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Surgery for ovarian cancer

This page was reviewed under our medical and editorial policy by

Ruchi Garg, MD, Gynecologic Oncologist, CTCA Program Director, Gynecologic Oncology.

This page was reviewed on May 23, 2022.

Whether an ovarian cancer patient is a candidate for surgery depends on several factors, including the extent of the cancer, pre-existing medical conditions, nutritional status, whether the patient has undergone previous surgeries to treat the cancer, and, in the case of a recurrence, when the last cancer treatment was performed.

Surgical procedures for ovarian cancer may be performed in one of two ways: with a laparotomy, which uses a larger incision to open the abdomen, or with a laparascopy (with or without robotic assistance), which uses small incisions in the abdomen. Your ovarian cancer surgical oncology team will discuss the recommended approach for you, which may include the following:

Unilateral salpingo-oophorectomy: Surgical removal of one ovary and one fallopian tube

Bilateral salpingo-oophorectomy: Surgical removal of both ovaries and both fallopian tubes

Total hysterectomy: Surgical removal of the uterus, including the cervix

Omentectomy: Surgical removal of part or all of the omentum, a fold of fatty tissue inside the abdomen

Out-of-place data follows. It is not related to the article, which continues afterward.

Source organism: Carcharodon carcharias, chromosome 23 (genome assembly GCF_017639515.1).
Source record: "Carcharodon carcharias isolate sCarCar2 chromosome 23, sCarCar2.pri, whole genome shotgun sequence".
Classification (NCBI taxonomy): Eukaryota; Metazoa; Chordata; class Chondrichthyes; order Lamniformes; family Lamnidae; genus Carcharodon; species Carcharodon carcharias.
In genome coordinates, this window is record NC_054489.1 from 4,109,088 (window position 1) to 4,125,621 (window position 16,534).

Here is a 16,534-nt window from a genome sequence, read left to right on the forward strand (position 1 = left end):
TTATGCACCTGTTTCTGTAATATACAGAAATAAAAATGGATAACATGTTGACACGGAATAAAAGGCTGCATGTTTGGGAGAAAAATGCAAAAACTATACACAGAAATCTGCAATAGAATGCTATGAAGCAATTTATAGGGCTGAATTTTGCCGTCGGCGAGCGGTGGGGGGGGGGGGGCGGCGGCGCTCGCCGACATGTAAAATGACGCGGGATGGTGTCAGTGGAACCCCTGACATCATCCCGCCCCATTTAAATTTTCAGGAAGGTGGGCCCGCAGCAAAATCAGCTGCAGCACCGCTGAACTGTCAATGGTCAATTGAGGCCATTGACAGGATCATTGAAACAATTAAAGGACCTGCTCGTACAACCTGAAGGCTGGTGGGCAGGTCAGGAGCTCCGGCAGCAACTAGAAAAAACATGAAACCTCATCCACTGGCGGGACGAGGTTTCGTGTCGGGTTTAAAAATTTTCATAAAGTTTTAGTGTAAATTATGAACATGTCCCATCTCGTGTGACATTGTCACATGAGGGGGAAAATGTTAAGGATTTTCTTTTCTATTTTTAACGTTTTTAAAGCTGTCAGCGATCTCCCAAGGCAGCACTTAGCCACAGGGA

Bowel resection: Surgical removal of part of the small or large intestine

Diaphragm surgery: Surgical removal of part of the diaphragm

Appendix surgery: Surgical removal of the appendix

Lymph node dissection: Surgical removal of multiple lymph nodes in the abdominal cavity

HIPEC: Some patients may be candidates for hyperthermic intraperitoneal chemotherapy (HIPEC), a highly concentrated, heated chemotherapy treatment delivered directly to the abdomen during surgery. Unlike systemic chemotherapy delivery, which circulates throughout the body via the bloodstream, HIPEC delivers chemotherapy directly to cancer cells in the abdomen. This allows for higher doses of chemotherapy treatment. Heating the solution may also improve the absorption of chemotherapy drugs by tumors and destroy microscopic cancer cells that remain in the abdomen after surgery. 

Intraperitoneal chemotherapy: This treatment delivers chemotherapy directly to the abdominal cavity every few weeks via an intraperitoneal port placed either at the time of surgery, during a second surgery or by radiology.

Preventative options

If you’re concerned about your risk of ovarian cancer, you may wish to talk to your doctor about whether preventive surgery may be an option for you. You may be a candidate for preventive surgery to reduce your ovarian cancer risk if:

  • You have a strong family history of ovarian or breast cancer.
  • You have hereditary mutations that carry a high risk of ovarian cancer, such as Lynch syndrome or Peutz-Jeghers syndrome.
  • You have a BRCA1 or BRCA2 mutation.
  • You have a previous breast, colorectal or endometrial cancer diagnosis. 

Fertility preservation

If you want to preserve your fertility, your ovarian cancer surgical oncology team may be able to remove only the affected ovary if clinically indicated. Patients battling more complex diseases may not be candidates for this option. At Cancer Treatment Centers of America® (CTCA), we can discuss a variety of fertility-sparing procedures with you, including retrieving and freezing your eggs.

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